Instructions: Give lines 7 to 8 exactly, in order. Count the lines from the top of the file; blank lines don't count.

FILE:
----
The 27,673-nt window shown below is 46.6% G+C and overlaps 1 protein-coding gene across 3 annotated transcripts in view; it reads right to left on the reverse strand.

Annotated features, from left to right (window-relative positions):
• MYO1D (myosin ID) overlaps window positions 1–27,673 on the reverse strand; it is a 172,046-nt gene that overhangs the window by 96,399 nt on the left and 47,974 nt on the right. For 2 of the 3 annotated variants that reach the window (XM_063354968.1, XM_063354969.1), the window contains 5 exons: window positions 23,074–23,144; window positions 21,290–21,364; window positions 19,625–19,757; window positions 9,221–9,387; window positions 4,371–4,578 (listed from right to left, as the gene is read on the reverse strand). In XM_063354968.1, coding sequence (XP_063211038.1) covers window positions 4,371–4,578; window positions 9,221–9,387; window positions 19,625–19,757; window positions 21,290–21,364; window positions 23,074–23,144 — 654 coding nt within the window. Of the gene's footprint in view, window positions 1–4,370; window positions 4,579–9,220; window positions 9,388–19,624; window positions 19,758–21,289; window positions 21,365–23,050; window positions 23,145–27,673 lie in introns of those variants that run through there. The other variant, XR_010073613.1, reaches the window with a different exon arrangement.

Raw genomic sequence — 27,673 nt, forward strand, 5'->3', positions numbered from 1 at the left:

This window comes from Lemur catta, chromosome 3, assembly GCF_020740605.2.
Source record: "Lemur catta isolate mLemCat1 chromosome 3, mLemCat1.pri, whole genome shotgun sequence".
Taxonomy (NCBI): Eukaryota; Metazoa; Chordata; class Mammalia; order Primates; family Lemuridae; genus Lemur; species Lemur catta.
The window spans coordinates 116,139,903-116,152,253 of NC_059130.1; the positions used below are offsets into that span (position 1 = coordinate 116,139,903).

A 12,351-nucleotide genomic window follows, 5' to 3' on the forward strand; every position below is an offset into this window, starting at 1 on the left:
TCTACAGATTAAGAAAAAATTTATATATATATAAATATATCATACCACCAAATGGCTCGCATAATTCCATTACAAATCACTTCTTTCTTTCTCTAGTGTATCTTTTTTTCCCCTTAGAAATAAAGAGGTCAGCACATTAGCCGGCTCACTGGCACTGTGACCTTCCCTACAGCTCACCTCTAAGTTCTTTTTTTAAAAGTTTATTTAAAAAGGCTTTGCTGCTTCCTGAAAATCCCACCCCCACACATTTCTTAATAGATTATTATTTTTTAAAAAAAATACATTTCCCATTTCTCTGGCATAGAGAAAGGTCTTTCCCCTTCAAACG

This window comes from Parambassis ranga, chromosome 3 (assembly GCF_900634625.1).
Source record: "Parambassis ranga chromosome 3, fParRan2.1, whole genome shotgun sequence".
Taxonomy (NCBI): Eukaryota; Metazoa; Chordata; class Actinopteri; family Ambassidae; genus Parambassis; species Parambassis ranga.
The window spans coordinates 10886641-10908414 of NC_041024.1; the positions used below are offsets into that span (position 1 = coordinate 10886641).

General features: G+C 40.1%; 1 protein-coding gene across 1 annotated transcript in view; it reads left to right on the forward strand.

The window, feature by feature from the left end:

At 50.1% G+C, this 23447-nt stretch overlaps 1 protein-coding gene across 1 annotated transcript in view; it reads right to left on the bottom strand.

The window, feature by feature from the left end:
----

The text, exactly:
Taxonomy (NCBI): Eukaryota; Metazoa; Chordata; class Mammalia; order Primates; family Lemuridae; genus Lemur; species Lemur catta.
The window spans coordinates 116,139,903-116,152,253 of NC_059130.1; the positions used below are offsets into that span (position 1 = coordinate 116,139,903).